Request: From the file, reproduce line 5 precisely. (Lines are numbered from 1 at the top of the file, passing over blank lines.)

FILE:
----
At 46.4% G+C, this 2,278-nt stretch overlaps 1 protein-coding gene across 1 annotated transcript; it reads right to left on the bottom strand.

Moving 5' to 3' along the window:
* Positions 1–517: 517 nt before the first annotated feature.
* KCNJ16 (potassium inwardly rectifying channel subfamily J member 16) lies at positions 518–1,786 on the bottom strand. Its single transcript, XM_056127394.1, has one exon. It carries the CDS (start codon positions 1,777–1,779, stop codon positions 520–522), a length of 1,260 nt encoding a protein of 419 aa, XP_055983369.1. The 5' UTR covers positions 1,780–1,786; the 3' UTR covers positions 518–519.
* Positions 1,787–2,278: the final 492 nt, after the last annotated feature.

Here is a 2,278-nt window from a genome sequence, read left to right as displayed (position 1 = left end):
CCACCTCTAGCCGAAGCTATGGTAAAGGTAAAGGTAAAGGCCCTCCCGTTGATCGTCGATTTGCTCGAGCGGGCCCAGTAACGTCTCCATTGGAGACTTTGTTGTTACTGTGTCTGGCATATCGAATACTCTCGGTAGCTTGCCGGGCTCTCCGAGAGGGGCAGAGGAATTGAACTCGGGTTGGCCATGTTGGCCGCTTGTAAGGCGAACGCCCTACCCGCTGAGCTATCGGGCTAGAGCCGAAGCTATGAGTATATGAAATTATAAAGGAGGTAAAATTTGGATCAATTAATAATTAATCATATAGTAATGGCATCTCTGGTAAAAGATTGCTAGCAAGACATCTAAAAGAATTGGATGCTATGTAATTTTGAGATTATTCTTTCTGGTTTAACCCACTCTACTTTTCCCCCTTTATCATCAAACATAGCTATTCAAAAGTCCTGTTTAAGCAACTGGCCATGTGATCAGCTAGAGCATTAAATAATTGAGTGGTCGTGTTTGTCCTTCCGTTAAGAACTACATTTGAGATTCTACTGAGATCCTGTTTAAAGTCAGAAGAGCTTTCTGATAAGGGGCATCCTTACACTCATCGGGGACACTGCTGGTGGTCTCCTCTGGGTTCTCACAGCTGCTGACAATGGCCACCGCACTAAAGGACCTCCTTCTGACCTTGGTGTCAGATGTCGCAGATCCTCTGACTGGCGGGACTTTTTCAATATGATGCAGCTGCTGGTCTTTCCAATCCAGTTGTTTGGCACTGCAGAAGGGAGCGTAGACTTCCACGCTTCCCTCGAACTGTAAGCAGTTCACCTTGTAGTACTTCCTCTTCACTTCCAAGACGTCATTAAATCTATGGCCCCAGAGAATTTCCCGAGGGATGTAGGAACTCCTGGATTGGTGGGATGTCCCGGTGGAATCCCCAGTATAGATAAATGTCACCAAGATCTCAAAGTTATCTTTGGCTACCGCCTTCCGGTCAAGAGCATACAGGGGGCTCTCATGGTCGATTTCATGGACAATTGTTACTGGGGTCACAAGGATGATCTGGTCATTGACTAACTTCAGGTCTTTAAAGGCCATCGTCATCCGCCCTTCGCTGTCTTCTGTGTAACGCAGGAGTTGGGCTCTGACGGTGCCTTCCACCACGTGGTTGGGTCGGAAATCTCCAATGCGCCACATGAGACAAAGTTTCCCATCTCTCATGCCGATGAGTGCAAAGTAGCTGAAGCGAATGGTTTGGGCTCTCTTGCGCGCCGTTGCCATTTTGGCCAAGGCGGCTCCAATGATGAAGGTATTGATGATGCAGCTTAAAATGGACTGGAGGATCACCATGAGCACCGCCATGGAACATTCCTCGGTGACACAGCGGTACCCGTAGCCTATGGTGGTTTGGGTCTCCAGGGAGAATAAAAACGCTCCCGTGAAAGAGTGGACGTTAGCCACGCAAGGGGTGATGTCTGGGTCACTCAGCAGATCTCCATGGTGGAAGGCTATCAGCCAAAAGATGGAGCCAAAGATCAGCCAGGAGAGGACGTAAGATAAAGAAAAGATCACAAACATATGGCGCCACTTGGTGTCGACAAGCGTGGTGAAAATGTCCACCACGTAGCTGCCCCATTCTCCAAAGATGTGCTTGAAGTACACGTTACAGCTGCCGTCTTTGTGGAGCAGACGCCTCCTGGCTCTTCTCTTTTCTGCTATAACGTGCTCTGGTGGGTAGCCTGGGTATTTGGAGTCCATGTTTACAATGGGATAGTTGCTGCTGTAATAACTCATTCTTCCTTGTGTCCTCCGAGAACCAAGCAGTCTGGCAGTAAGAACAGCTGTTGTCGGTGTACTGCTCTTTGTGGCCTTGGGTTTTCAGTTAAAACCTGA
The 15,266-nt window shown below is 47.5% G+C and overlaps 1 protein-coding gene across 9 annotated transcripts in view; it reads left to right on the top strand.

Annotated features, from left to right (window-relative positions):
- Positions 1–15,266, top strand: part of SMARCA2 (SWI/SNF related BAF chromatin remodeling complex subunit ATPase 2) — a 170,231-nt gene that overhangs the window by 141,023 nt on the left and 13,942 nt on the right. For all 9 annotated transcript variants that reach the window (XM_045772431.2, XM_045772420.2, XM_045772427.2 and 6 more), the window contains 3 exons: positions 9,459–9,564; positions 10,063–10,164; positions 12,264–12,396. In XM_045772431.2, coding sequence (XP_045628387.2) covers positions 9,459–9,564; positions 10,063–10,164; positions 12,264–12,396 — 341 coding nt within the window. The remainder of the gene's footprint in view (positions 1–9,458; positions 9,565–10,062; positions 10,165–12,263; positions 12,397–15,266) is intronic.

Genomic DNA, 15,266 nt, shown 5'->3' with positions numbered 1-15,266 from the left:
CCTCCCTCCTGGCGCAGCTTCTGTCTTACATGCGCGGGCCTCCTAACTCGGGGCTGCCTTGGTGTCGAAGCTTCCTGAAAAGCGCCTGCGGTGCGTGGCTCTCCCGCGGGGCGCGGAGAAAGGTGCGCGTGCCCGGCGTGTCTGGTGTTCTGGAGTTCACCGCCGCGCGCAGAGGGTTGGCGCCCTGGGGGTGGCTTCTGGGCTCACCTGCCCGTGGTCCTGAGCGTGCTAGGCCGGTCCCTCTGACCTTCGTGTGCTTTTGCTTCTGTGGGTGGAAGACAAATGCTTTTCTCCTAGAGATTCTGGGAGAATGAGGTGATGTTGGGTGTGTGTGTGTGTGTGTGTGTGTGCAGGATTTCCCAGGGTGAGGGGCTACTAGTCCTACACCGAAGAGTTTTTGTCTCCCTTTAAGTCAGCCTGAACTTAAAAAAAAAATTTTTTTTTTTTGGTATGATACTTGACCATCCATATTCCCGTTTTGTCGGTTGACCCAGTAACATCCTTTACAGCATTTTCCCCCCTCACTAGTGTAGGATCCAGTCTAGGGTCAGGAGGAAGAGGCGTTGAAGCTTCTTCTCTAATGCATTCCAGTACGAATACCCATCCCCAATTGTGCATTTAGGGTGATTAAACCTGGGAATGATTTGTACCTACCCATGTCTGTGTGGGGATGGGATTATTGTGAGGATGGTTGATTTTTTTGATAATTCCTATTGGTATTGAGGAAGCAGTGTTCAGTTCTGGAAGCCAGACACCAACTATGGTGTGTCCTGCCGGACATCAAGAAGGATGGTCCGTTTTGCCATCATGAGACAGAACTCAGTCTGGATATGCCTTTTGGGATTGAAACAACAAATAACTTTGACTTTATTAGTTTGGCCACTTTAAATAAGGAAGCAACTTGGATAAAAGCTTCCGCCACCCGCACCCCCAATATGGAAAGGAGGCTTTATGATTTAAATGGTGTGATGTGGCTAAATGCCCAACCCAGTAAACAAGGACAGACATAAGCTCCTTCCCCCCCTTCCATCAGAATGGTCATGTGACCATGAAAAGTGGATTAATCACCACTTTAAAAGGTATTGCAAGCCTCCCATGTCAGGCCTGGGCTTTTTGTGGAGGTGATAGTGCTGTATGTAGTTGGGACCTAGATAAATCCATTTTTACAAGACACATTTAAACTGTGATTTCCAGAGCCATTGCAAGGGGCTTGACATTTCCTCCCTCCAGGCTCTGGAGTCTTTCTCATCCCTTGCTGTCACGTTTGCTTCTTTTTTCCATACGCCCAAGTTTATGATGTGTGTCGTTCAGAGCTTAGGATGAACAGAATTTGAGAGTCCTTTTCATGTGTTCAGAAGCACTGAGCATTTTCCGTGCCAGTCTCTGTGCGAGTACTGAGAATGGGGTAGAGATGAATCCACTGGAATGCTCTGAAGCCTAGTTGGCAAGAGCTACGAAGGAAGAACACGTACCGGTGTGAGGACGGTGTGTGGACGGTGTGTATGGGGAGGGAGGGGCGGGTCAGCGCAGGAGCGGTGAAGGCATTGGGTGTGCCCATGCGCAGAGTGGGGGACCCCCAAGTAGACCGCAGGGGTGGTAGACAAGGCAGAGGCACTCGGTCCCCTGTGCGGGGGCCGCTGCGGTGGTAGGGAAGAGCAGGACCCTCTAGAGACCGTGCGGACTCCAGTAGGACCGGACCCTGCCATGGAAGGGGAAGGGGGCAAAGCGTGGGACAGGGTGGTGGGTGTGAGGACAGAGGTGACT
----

* Positions 1,787–2,278: the final 492 nt, after the last annotated feature.